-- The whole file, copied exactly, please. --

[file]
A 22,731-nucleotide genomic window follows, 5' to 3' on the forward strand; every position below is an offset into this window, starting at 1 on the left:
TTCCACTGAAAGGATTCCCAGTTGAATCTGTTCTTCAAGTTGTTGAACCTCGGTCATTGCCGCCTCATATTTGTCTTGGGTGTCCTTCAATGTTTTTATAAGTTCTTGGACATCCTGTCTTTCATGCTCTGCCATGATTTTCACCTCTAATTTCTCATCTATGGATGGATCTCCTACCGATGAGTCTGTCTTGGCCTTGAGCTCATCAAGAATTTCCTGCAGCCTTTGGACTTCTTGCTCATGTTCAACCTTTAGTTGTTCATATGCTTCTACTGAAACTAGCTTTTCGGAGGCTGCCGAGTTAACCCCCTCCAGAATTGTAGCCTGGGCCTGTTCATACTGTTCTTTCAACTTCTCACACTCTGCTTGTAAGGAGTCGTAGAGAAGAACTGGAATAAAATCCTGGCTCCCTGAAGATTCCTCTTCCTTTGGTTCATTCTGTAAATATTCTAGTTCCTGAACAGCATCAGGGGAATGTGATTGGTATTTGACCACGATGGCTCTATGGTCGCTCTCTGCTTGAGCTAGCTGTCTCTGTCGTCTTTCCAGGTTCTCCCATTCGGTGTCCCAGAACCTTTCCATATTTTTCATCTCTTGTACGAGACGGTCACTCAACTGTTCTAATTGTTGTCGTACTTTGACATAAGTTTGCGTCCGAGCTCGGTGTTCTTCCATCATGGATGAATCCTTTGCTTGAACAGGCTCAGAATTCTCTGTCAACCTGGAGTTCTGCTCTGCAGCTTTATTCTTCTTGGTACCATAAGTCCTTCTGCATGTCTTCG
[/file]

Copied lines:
A 22,731-nucleotide genomic window follows, 5' to 3' on the forward strand; every position below is an offset into this window, starting at 1 on the left:
TTCCACTGAAAGGATTCCCAGTTGAATCTGTTCTTCAAGTTGTTGAACCTCGGTCATTGCCGCCTCATATTTGTCTTGGGTGTCCTTCAATGTTTTTATAAGTTCTTGGACATCCTGTCTTTCATGCTCTGCCATGATTTTCACCTCTAATTTCTCATCTATGGATGGATCTCCTACCGATGAGTCTGTCTTGGCCTTGAGCTCATCAAGAATTTCCTGCAGCCTTTGGACTTCTTGCTCATGTTCAACCTTTAGTTGTTCATATGCTTCTACTGAAACTAGCTTTTCGGAGGCTGCCGAGTTAACCCCCTCCAGAATTGTAGCCTGGGCCTGTTCATACTGTTCTTTCAACTTCTCACACTCTGCTTGTAAGGAGTCGTAGAGAAGAACTGGAATAAAATCCTGGCTCCCTGAAGATTCCTCTTCCTTTGGTTCATTCTGTAAATATTCTAGTTCCTGAACAGCATCAGGGGAATGTGATTGGTATTTGACCACGATGGCTCTATGGTCGCTCTCTGCTTGAGCTAGCTGTCTCTGTCGTCTTTCCAGGTTCTCCCATTCGGTGTCCCAGAACCTTTCCATATTTTTCATCTCTTGTACGAGACGGTCACTCAACTGTTCTAATTGTTGTCGTACTTTGACATAAGTTTGCGTCCGAGCTCGGTGTTCTTCCATCATGGATGAATCCTTTGCTTGAACAGGCTCAGAATTCTCTGTCAACCTGGAGTTCTGCTCTGCAGCTTTATTCTTCTTGGTACCATAAGTCCTTCTGCATGTCTTCG